I grew up in London in the 60s, with Mary Quant miniskirts, the Beatles, and Twiggy—when being a bra burner meant you sympathized with the women’s lib movement. And thanks to female contraception, motherhood had become a conscious choice.
Accompanied by these revolutionary changes, I entered adulthood proud to be a woman, and convinced we were going to change the world.
However, time and experience often mellow even the most passionate of enthusiasts, and in my late 40s, I began to question: are we fighting against male supremacy, which undermines the female role in society, or are we fighting ourselves and projecting our most profound and inner fears upon other women?
One query led to another. For example: do we always offer female solidarity without distinction, or do we judge with disdain, harshly condemning some women’s actions, even detesting them with an incomprehensible intensity that leaves the other woman stunned when faced with so much anger and contempt? Because ironically, a female tongue is far more apt than a man’s at sentencing women who terminate a pregnancy, who return home—again and again—to an abusive husband, who confuse sex with affection, or who marry for security.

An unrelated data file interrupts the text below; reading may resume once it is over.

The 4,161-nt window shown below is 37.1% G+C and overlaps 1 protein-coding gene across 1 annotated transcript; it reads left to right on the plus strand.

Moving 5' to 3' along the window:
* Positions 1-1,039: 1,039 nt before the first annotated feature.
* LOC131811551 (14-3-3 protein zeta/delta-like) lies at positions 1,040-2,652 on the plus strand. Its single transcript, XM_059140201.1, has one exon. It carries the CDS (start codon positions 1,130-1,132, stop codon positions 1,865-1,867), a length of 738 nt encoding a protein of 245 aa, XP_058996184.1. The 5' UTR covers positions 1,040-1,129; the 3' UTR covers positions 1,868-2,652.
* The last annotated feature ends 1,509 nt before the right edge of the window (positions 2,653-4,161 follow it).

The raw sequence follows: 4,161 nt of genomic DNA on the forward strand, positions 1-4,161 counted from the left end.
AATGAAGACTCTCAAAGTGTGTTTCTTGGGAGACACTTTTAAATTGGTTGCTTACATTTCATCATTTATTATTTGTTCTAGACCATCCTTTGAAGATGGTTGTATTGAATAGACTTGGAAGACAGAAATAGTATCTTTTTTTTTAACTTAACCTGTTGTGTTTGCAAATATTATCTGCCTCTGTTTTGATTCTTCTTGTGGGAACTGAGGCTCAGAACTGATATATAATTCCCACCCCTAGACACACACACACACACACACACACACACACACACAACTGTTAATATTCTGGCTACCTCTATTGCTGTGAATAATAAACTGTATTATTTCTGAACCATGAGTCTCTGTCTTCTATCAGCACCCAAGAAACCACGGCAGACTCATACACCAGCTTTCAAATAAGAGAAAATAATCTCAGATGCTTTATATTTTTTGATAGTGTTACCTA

Let’s be honest—women are not always a united sisterhood.
We are divided by petty and small-minded opinions that inflict profound and painful wounds upon certain women. We deprive them of a sustaining female force that shields, assists, and supports them when they attract attention that disrespects their gender, offending and damaging their femininity, both physically and emotionally.